OM
    Last edited by devotee; 01 May 2014 at 12:48 AM.
    "Om Namo Bhagvate Vaasudevaye"

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    Re: Desireless action

    Quote Originally Posted by hinduism♥krishna View Post
    This doesn't mean Desire is necessary condition of action.
    In most theories of motivation and action (both Western as well as Indian), action necessarily implies the pre-existence of desire. For e.g. according to Manusmriti:

    Belief -- > Desire* -- > Action.

    Nyaya and Vedantin had a long series of dialectics along the following lines.

    Why should the mumuksu pursue the goal of moksha? Because it is a state of absolute bliss (as per Vedanta) or it is a state of absence of pain (as per Nyaya). However, one requires to first desire this state of absolute bliss/absence of pain, in order to undertake the means for attaining moksha.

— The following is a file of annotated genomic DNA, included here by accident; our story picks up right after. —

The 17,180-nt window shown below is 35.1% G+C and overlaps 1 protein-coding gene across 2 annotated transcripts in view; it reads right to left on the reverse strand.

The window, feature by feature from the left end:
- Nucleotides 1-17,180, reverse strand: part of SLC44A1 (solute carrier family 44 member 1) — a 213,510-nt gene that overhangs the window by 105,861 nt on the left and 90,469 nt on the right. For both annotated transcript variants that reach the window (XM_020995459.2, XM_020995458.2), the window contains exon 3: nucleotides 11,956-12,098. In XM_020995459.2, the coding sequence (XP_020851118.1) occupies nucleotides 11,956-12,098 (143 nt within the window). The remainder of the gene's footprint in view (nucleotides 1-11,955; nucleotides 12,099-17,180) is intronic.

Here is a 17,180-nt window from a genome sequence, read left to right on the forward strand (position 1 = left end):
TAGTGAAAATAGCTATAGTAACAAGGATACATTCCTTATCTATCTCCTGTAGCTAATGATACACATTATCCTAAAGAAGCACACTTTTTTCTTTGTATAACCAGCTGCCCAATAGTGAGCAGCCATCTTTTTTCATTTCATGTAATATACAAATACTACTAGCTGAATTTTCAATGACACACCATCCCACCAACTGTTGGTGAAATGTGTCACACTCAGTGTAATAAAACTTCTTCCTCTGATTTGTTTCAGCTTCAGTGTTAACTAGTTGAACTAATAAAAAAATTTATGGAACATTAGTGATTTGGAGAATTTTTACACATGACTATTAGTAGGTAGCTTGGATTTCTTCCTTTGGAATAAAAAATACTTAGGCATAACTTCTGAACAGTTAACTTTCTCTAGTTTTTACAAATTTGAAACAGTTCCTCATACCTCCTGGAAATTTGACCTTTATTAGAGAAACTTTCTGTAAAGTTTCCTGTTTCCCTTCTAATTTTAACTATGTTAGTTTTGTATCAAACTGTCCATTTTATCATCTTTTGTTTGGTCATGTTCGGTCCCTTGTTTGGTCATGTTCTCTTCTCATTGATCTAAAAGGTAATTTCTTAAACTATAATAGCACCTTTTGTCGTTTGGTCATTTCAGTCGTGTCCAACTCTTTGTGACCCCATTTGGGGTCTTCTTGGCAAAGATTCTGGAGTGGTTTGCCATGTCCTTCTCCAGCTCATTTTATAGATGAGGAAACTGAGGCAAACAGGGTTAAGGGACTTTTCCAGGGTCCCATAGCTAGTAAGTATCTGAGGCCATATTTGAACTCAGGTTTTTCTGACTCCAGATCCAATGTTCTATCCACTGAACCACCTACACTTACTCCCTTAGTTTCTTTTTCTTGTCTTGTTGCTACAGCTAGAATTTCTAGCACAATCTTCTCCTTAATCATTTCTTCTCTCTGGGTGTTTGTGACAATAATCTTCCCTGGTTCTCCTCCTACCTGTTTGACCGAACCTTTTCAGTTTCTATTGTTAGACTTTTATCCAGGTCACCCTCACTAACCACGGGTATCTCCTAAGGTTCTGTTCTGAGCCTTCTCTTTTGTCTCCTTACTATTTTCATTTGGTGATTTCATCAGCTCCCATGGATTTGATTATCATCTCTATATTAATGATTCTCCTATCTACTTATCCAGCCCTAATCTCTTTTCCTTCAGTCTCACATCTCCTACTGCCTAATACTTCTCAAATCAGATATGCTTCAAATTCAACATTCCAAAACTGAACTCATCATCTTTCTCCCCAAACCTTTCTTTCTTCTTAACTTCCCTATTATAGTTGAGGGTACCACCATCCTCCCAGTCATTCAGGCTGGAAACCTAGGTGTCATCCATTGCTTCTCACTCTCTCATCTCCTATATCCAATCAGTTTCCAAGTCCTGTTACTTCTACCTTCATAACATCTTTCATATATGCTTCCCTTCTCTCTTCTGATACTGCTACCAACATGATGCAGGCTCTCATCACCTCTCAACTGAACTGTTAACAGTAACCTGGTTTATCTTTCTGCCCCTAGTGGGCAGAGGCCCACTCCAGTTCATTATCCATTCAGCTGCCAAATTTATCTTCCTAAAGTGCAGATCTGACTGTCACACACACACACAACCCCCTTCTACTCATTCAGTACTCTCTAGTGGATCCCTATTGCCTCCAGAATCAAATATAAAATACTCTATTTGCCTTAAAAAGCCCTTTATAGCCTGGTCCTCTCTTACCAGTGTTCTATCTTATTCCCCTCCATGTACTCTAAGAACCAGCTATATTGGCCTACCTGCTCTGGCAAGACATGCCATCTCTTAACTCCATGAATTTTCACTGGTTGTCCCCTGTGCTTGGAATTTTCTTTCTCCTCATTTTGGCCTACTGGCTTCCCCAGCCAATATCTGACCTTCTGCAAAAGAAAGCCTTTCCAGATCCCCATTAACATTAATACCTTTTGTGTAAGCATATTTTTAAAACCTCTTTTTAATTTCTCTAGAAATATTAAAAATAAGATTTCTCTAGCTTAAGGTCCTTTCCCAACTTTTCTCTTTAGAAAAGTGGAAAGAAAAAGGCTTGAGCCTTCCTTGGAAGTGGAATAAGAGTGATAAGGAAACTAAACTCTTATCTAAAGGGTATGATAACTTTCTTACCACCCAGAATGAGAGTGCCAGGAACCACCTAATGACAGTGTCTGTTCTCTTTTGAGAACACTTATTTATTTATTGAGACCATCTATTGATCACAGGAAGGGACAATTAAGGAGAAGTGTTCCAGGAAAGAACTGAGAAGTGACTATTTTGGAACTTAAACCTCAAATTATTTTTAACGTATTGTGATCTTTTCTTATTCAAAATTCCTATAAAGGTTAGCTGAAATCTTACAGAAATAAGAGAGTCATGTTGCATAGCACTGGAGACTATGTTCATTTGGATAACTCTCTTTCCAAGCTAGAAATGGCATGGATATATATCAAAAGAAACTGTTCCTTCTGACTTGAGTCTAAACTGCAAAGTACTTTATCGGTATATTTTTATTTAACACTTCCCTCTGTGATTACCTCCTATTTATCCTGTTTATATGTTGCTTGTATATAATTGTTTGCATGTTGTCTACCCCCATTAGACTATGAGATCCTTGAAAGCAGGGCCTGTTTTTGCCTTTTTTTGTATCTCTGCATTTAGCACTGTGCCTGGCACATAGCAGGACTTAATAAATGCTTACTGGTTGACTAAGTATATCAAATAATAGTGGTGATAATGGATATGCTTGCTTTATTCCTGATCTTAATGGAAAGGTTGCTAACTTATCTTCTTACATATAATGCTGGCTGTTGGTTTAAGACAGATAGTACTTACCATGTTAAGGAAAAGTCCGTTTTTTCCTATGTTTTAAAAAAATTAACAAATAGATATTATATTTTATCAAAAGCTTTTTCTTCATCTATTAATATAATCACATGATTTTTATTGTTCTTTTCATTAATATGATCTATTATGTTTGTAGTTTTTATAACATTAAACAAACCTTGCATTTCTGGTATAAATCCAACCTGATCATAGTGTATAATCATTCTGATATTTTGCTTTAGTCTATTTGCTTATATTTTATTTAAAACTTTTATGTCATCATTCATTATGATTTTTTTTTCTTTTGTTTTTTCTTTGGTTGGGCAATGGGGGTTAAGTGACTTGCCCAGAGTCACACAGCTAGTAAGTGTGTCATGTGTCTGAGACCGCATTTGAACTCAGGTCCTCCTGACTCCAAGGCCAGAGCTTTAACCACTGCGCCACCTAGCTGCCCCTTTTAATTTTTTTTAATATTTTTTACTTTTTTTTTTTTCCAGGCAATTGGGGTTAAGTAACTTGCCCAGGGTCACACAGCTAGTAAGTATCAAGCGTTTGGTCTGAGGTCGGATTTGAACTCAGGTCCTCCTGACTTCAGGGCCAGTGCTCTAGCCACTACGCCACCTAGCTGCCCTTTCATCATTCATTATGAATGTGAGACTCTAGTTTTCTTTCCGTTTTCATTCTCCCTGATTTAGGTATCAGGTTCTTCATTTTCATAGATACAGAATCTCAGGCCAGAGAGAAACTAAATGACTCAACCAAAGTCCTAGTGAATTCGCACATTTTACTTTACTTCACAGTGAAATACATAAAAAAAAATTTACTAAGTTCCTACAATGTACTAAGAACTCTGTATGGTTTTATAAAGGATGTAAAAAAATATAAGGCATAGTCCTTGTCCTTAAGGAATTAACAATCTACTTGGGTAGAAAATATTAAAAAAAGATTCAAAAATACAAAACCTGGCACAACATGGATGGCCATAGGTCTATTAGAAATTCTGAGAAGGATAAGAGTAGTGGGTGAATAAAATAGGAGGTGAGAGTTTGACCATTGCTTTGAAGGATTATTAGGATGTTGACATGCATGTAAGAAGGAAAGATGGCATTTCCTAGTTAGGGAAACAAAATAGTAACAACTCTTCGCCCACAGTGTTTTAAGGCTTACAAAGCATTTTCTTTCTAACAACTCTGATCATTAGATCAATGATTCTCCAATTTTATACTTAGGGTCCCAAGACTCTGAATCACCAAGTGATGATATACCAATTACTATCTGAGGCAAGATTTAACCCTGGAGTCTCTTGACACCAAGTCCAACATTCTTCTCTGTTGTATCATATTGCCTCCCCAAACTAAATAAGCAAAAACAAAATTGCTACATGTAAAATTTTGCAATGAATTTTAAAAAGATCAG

* - one possibly needs to differentiate different types of desire. Are there certain permissible desires (such as the desire to attain moksha) and certain impermissible desires (such as the desire for excessive wealth and sense pleasures)?

    At first, generally, Guru teaches Shishya according to his Mind. He has to come in the lower level according to shishya's level of understanding.
    This I agree with.